Chambers Promises Wireless Push

Cisco Systems will add broadband wireless technology to its portfolio within the next month, according to John Chambers, its president and chief executive.Speaking at a Telecom '99 press conference in Geneva, Chambers and Don Listwin, executive vice president of new technology, said the company is specifically looking to use wireless technology for broadband access in Europe, where cable TV systems reach only about one-quarter of all homes.

Cisco Systems will add broadband wireless technology to its portfolio within the next month, according to John Chambers, its president and chief executive.

Speaking at a Telecom '99 press conference in Geneva, Chambers and Don Listwin, executive vice president of new technology, said the company is specifically looking to use wireless technology for broadband access in Europe, where cable TV systems reach only about one-quarter of all homes.

"The U.S. will be the proving ground for broadband wireless, but Europe will be the deployment ground," Listwin predicted.

Chambers pointed to Cisco's earlier investments in wireless, including intellectual property rights in the Local Multipoint Distribution Service purchased from Bosch Telecom, its systems integration arrangement with Motorola and its acquisition of Clarity, with technology in the Multichannel Multipoint Distribution Service arena. LMDS and MMDS are both wireless broadband systems but operate in different segments of the radio spectrum.

Chambers also promised to buy and invest in more European countries - as many as 10 more - before the end of the current fiscal year. Listwin told the press the company is interested in software, optical transport, broadband access systems and voice technologies for the enterprise market.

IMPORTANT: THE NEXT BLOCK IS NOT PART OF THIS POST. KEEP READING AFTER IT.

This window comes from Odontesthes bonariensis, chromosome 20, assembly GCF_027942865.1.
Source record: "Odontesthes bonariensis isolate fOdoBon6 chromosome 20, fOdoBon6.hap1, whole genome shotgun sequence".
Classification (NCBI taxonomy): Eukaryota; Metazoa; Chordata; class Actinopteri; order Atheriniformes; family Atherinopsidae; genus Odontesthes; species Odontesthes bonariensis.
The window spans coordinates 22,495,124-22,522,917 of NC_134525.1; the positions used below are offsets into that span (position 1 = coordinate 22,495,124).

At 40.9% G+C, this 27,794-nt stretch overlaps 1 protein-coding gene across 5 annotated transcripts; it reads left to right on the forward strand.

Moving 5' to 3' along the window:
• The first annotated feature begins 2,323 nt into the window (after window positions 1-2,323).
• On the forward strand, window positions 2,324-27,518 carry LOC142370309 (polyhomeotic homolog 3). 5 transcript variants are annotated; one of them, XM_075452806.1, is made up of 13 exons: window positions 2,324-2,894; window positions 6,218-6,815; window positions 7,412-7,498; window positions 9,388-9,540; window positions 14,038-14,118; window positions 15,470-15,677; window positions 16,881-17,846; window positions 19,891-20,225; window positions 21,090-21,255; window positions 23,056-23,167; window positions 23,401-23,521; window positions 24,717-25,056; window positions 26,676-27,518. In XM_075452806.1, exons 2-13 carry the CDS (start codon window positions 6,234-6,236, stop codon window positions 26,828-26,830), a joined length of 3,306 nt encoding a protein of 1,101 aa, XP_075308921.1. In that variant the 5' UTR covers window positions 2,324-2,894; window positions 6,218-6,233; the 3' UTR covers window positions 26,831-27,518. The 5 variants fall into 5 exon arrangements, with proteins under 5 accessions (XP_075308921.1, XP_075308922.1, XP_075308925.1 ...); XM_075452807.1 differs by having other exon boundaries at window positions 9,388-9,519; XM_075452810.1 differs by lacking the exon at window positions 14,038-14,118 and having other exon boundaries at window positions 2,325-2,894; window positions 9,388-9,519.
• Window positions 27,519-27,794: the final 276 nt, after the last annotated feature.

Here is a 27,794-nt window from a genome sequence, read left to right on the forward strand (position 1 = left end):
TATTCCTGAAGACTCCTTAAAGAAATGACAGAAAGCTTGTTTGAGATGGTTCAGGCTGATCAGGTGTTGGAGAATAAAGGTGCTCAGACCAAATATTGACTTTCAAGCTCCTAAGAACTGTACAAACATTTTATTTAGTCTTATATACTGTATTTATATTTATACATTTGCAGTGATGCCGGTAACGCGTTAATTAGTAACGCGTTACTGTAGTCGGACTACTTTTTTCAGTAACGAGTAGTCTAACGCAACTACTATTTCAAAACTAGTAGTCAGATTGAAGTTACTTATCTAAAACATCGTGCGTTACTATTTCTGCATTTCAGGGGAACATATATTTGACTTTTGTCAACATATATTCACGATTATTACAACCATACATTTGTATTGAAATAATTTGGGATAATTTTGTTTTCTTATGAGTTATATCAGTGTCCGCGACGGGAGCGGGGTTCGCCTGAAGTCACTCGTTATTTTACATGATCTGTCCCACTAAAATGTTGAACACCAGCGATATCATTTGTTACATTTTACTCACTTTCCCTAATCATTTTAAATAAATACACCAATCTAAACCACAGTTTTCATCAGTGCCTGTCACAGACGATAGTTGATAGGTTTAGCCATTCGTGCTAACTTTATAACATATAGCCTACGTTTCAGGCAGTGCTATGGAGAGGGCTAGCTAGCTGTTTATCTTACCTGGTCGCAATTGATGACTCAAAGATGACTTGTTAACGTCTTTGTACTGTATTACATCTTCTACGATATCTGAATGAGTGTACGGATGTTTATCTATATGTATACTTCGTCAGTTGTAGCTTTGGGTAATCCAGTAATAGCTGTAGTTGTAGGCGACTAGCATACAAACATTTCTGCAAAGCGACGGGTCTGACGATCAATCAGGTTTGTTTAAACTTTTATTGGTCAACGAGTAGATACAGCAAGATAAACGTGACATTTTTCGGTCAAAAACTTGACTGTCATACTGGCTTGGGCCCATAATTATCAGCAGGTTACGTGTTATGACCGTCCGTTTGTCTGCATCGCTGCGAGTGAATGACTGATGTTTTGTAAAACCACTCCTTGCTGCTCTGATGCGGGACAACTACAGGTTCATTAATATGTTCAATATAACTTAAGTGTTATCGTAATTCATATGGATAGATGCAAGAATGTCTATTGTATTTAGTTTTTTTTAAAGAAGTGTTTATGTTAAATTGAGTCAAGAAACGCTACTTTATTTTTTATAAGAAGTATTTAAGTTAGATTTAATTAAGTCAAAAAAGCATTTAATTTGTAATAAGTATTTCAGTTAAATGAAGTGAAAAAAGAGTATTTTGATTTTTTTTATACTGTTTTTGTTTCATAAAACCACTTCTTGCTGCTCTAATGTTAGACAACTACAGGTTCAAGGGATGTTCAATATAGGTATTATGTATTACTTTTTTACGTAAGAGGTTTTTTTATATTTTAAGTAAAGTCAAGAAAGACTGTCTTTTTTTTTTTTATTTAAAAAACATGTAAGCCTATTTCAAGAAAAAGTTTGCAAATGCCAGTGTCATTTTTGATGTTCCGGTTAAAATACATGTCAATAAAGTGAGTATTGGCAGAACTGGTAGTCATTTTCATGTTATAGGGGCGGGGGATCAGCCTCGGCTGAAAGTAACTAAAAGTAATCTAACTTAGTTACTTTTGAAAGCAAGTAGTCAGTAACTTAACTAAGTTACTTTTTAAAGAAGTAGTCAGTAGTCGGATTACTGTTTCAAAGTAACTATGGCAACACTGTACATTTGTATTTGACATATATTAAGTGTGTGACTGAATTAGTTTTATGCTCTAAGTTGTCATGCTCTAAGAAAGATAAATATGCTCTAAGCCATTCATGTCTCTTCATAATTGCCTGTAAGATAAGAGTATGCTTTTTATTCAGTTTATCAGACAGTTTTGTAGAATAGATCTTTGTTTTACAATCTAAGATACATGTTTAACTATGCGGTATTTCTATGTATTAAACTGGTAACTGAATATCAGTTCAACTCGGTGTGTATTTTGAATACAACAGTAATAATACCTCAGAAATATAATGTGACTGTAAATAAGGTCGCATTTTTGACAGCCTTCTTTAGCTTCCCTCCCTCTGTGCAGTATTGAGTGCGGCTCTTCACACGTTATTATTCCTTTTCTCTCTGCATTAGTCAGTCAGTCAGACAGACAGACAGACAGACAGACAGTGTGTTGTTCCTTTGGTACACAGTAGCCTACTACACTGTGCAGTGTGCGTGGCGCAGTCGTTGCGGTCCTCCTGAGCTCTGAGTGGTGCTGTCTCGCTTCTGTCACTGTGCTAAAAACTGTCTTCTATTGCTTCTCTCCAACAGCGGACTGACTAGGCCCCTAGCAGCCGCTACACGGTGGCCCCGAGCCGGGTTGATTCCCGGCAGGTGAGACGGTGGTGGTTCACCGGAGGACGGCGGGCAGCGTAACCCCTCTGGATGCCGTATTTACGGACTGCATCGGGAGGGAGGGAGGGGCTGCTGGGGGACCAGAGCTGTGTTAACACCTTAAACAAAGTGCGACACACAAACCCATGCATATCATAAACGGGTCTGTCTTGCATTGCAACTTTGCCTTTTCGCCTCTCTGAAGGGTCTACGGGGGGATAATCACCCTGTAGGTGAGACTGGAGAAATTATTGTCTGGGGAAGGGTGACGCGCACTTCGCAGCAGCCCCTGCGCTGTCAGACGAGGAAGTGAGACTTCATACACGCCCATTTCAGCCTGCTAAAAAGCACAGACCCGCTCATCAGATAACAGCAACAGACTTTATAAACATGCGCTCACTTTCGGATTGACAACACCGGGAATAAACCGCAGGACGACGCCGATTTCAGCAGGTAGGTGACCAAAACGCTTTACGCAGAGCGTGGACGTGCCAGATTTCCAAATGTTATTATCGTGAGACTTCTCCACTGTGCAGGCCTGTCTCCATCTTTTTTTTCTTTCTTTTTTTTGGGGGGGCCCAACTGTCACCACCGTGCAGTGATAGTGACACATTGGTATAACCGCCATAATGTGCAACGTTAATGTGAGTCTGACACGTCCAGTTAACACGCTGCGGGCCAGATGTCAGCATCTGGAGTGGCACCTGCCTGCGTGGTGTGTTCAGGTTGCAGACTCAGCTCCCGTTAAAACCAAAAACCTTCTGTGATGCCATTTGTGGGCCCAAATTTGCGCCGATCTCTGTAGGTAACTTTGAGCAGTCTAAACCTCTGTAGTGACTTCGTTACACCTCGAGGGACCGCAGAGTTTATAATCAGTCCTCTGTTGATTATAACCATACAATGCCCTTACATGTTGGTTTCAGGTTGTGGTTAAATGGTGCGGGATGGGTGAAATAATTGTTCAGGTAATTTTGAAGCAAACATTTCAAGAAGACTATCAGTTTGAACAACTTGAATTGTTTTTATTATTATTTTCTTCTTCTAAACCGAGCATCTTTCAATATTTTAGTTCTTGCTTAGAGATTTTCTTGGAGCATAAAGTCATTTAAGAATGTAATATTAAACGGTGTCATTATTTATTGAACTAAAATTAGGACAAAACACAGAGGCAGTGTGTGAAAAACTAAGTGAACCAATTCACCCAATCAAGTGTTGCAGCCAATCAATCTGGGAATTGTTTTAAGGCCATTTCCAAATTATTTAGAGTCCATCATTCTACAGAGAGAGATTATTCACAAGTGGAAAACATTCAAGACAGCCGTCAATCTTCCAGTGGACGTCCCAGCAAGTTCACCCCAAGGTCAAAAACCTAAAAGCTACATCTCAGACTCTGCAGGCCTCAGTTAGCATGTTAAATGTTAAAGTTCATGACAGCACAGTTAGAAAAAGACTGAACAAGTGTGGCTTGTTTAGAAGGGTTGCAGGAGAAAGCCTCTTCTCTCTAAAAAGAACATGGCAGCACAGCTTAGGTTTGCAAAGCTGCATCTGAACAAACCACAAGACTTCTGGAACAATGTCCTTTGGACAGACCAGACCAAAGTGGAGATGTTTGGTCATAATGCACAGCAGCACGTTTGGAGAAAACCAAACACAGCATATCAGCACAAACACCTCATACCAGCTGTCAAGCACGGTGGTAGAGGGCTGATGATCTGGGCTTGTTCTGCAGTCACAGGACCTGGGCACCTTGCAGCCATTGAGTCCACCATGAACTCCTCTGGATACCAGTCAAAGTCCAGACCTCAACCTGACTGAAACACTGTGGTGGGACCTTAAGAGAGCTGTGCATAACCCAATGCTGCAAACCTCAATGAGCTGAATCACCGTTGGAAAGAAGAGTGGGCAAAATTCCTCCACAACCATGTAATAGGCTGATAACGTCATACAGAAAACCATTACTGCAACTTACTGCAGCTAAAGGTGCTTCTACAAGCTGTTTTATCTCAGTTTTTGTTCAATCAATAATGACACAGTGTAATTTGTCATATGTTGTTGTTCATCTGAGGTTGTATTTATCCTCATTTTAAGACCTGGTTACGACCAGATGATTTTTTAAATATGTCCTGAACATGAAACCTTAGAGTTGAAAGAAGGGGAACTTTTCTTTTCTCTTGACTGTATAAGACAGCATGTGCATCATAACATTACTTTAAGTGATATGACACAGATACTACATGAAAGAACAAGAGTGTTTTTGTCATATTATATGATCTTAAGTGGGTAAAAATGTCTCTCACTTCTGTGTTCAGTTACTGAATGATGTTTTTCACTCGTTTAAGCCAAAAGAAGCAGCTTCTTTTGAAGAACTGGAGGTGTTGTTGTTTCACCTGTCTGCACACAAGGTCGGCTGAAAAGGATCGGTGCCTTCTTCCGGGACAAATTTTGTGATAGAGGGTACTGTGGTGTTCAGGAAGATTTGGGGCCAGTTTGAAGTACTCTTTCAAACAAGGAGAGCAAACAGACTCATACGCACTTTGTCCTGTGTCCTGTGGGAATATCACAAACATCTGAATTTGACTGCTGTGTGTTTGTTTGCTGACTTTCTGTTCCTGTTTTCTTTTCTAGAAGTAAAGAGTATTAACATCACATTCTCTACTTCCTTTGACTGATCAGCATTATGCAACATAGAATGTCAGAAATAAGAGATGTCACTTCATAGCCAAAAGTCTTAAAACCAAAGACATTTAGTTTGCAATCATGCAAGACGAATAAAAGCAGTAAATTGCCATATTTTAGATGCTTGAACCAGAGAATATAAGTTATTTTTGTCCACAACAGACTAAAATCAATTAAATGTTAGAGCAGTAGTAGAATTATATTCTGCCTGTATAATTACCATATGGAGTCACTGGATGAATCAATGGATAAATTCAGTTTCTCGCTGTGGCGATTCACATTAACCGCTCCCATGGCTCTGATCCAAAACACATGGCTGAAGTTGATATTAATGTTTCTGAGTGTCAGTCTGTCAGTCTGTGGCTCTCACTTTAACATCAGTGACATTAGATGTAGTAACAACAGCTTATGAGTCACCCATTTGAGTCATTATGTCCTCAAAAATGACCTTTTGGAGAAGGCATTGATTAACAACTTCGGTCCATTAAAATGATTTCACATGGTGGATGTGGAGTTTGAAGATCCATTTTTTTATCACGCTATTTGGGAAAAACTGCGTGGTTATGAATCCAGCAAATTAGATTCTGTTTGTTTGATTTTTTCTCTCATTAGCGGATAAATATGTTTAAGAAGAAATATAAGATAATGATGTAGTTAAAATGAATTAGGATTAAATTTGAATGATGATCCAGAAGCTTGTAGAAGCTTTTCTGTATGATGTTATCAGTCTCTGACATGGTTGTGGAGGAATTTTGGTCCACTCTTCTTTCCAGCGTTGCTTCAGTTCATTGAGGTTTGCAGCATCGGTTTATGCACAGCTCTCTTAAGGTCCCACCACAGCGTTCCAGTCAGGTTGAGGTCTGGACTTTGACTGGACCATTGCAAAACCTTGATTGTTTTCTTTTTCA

Chambers earlier had delivered a keynote address advising the global audience of Telecom '99 that the jobs of the future will go to the best-educated work force in the country with the best Internet Protocol-based infrastructure.

The current "hottest apps" on Chambers' list are virtual manufacturing - using the Internet to tie together the 42 manufacturing plants that Cisco leases with the two it owns to create a seamless infrastructure for delivering product to customers - and the "virtual close."

The latter refers to Cisco's ability to close it financial books at 24 hours' notice , with the promise of closing the books at an hour's notice within the next year.

"It's the biggest payback application we have," Chambers said. Cisco will be able to determine its profits by product line, market, sales center, customer or other macro, almost instantaneously, and act on that information immediately.

"This will change the way every employee works," Chambers advised.

Chambers also introduced Bill Nuti, formerly in charge of the Asia-Pacific market, as the new president of Cisco's Europe/Middle East/Africa division, replacing Bill Richardson.

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